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Hall-of-Famer Bill Gadsby: A 20 year great, with no Stanley Cups—but he did influence four Cups for the Leafs

Watching an interview with Panther forward Cory Stillman last night on Leafs TV before the game reminded that the versatile veteran had helped two different teams win the Stanley Cup in the last several seasons.

Stillman is a fine player, and certainly contributed to each of those Cups, but sometimes timing has a lot to do with being a “winner”. You can be a solid player who contributes year after year, but if you and your team don’t get a lot of breaks along the way, winning a championship is very, very difficult to achieve.

Some guys play their entire career and never have the opportunity to win a Cup. Ray Bourque almost went that route—a splendid Hall-of-Famer who played 20+ years with the Bruins with nary a Cup win on his resume.

But in his second year in Colorado, Bourque finally earned a well-deserved ring.

That happy ending though, was not in the cards for one of the finest all-around defensemen of my youth, the rugged and talented Bill Gadsby.

Gadsby started his NHL career at 19 with the Black Hawks, and, remarkably, never played another day in the minors for the next twenty years in the old six-team NHL. He was tough and played through injuries, rarely missing games.

From the Hawks, he was traded to the Rangers where I was old enough to see him play in the late ’50 and early ‘60s.

There is an interesting Maple Leaf side note to Gadsby’s career. During the 1959-’60 season, the Red Wings tried (for the first time) to move disgruntled defenseman Red Kelly. Leaf fans know that Kelly ended up with the Leafs, but what happened is this: The Wings traded Kelly to the Rangers for Gadsby and Eddie Shack. Kelly refused to go the Rangers. He “retired” and took a job in local industry in Detroit.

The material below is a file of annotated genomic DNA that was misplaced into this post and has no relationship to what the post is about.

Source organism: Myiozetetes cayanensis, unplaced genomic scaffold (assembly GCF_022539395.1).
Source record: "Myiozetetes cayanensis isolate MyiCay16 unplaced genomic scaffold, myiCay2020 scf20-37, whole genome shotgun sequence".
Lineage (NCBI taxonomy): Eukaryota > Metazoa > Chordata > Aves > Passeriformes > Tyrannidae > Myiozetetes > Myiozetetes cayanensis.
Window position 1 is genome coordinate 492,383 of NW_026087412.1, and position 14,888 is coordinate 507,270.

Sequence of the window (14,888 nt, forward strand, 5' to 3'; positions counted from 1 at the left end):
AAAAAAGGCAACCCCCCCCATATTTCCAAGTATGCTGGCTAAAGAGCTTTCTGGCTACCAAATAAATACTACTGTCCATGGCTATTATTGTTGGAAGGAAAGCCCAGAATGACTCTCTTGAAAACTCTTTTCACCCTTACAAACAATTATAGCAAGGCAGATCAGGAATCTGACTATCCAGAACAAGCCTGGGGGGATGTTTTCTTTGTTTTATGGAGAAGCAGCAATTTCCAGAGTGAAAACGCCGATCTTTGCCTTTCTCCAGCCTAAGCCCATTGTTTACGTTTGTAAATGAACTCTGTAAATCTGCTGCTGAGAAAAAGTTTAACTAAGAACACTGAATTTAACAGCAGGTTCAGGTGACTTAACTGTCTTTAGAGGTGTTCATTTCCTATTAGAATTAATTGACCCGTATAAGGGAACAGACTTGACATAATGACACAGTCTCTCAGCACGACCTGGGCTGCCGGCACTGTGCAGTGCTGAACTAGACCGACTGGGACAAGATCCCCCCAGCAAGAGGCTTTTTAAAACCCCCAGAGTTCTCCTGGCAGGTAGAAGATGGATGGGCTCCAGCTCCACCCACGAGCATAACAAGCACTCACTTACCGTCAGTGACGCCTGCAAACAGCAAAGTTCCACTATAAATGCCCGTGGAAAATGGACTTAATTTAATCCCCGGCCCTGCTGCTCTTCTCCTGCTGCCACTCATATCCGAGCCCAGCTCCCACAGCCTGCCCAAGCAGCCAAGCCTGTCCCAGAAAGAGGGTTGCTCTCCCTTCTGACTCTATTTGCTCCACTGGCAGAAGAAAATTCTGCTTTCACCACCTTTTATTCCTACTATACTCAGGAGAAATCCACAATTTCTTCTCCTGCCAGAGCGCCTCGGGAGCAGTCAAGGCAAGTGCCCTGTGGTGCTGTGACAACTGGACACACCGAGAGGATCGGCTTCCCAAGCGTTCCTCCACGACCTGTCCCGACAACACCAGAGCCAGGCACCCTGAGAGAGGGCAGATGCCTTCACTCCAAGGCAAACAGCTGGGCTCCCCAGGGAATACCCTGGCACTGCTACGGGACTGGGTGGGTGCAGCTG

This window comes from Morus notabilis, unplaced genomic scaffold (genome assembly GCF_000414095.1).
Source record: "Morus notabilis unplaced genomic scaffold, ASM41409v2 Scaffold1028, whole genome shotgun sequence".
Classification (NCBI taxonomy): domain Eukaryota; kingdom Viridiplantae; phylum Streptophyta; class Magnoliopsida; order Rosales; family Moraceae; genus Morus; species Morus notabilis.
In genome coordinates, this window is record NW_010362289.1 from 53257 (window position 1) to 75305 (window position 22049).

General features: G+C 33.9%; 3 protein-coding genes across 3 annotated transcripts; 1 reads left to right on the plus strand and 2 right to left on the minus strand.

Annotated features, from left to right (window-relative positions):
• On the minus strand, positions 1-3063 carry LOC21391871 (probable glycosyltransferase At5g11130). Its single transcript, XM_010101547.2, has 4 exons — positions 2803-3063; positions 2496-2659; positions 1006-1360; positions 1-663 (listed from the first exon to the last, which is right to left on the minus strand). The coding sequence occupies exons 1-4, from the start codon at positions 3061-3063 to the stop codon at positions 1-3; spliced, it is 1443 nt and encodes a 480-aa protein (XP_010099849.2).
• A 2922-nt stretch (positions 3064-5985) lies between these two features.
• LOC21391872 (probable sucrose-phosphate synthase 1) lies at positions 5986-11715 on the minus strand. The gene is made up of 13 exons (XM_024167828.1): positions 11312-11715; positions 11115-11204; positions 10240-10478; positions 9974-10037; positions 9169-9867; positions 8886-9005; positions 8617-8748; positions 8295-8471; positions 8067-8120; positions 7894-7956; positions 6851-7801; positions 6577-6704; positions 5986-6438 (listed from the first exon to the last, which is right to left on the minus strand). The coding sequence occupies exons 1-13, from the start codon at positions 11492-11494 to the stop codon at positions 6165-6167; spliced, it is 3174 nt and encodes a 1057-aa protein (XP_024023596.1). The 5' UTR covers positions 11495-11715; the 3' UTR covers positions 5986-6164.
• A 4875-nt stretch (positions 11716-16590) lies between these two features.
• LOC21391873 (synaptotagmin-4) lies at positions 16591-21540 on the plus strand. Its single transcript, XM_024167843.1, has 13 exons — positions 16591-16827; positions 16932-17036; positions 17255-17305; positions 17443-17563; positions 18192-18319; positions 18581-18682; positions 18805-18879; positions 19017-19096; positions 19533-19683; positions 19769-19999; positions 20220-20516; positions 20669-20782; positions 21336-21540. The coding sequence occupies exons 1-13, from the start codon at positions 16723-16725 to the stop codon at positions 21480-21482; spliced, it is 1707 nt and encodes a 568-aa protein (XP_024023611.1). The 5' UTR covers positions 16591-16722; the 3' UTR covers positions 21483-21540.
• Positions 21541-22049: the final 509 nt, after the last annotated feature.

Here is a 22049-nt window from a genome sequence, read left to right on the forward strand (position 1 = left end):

However, General Manager Punch Imlach and his sidekick King Clancy (with permission) sweet-talked Red into joining the Leafs, and the Wings were so ticked at Kelly at that point that they relented, just to move him. They traded him to the Leafs for young defenseman Marc Reaume.

Of course, Gadsby and Shack were stuck with the Rangers, knowing the team had already tried to trade them.

In fact, a season later, Gadsby was traded—again—to the Wings, after Shack had been dealt to the Leafs. The player the Rangers acquired never played for them, and Kelly and Shack went on to win four Stanley Cups in Toronto in the 1960s.

As for Gadsby, he continued his stellar play in Detroit. (We have included a picture of Gadsby celebrating Gordie Howe’s record-breaking 545th career goal against Charlie Hodge and the Habs in Detroit in 1963. I believe Gadsby assisted on the historic marker.) I remember him as a strong skater, solid on his feet though not particularly fast as I recall. He wasn’t really an offensive defenseman by the time I remember him best in his later years in Detroit but looking back at his career stats, he put up some significant numbers throughout his career, including a ton of assists in his Ranger years.